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Renewable energy creates ten times more jobs than fossil fuels

New research shows renewable energy creates more jobs than fossil fuels. Creative Commons:US Army Environmental Command,2009.

New research shows renewable energy creates more jobs than fossil fuels. Creative Commons: US Army Environmental Command, 2009.

Renewable energy projects are creating ten times more jobs than similar-sized fossil fuel projects, according to a new study from the UK Energy Research Centre.

The report used data from 50 different studies published since 2000 on the relationship between green energy investment and job creation in the USA, Europe and China.

Experts found that, on average, electricity from fossil fuels creates 0.1-0.2 gross jobs per gigawatt-hour generated. In comparison, electricity from wind creates 0.05-0.5 gross jobs per giga-watt hour generated,, and solar creates 0.4-1.1 gross jobs per gigawatt-hour generated.

Energy efficiency projects also create more jobs than dirty energy, coming in at 0.3-1.0 jobs per giga-watt hour saved.

Of course, many could argue that by creating jobs in one energy sector, you could be displacing them from elsewhere. But factoring this into calculation the UKERC was also able to work out the overall ‘net’ picture.

And the picture remains positive, showing an average 0.5 jobs were created per GWh of renewables compared to 0.25 jobs per GWh for fossil fuels.

For every £1 million invested in green energy, around 10 jobs are created, say the researchers.

The report  also showed that when the economy is under-performing, for example during a period of recession, it is sensible to focus government expenditure on these labour-intensive sectors. Renewable energy is preferable as it is much more labour intensive than the fossil fuel industry, which relies on mechanised and capital intensive technologies.

Dr Will Blyth, of Oxford Energy Associates, said:

Government-led investment in renewable energy and energy efficiency can offer short-term benefits, helping the economy to grow in times of recession by promoting employment.

When the economy is starting to recover – such as now – the key challenge for government policy is to encourage an economically efficient transition towards the country’s strategic goals – such as tackling climate change. Here there is a strong case for investment in renewable technologies and efficiency measures as part of the transformational change to a low carbon energy system.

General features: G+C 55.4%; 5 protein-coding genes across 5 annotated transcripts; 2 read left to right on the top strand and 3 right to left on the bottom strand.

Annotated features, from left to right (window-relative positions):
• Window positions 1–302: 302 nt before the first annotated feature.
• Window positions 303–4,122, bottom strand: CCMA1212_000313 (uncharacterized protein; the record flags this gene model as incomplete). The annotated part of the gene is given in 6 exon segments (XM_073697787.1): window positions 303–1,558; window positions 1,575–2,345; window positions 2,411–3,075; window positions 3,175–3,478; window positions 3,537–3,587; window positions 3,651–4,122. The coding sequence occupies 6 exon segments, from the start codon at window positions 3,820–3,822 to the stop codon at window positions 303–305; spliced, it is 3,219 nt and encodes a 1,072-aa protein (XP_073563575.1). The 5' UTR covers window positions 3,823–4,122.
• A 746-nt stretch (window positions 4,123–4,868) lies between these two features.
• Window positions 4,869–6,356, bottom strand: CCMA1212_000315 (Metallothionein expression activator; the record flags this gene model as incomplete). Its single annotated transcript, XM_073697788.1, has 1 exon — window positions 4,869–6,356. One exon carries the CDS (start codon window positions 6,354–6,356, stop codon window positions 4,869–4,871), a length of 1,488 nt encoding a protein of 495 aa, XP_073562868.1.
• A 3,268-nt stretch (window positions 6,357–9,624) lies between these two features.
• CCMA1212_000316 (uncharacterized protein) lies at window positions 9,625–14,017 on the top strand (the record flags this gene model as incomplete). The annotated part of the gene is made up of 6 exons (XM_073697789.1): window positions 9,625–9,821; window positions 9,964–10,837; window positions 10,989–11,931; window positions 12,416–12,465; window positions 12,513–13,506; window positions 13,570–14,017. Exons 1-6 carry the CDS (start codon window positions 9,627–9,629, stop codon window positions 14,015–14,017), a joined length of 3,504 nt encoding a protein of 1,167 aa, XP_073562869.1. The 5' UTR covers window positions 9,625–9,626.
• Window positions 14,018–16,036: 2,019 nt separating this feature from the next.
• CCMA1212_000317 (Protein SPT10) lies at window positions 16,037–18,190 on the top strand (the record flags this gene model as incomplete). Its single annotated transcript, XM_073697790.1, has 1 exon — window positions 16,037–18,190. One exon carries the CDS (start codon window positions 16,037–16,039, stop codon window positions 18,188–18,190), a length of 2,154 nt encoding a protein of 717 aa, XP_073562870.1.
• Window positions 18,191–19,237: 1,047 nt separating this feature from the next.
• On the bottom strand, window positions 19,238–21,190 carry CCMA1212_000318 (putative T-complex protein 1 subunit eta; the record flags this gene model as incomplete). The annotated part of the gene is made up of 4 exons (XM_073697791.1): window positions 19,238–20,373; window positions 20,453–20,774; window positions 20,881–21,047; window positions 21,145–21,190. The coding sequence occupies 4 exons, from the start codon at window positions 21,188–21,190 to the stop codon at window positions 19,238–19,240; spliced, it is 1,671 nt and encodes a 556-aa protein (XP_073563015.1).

Job prospects in the industry certainly appear promising. The US Department’s Bureau of Labour statistics project employment growth in the wind industry alone to grow by 24% over the next ten years– over double the average growth rate.

Indeed, an entire graduating class of wind-technicians were offered jobs on the same day, highlighting the demand for workers in this industry, and the speed at which it is expanding. Pay in the sector is also competitive; entry level technicians can earn as much as $17 per hour.

Moreover, the availability of jobs in the renewables sector will have a ripple effect, as businesses unrelated to the energy industry will profit from increased household and business incomes in the plant’s area.

The study comes just weeks after the UK Department of Energy and Climate Change dismissed solar farms as ‘unwelcome’, instead choosing to push ahead with plans to boost North Sea oil production.

Yet domestic renewable energy production reduces the need for money to be spent importing coal, freeing up more money for public services.

The latest study adds to the host of research showing that not only is the renewable energy transition vital and inevitable, but that it will bring multiple benefits to society.

A shift towards renewable energy has significant public health benefits, for example,  with pollution caused by coal and natural gas generation has been linked to cancer, breathing problems, neurological damage and heart attacks.

Replacing fossil fuel with renewable energy has been found to improve public health, thus reducing the number of lost workdays, as well as the risk of premature mortality.

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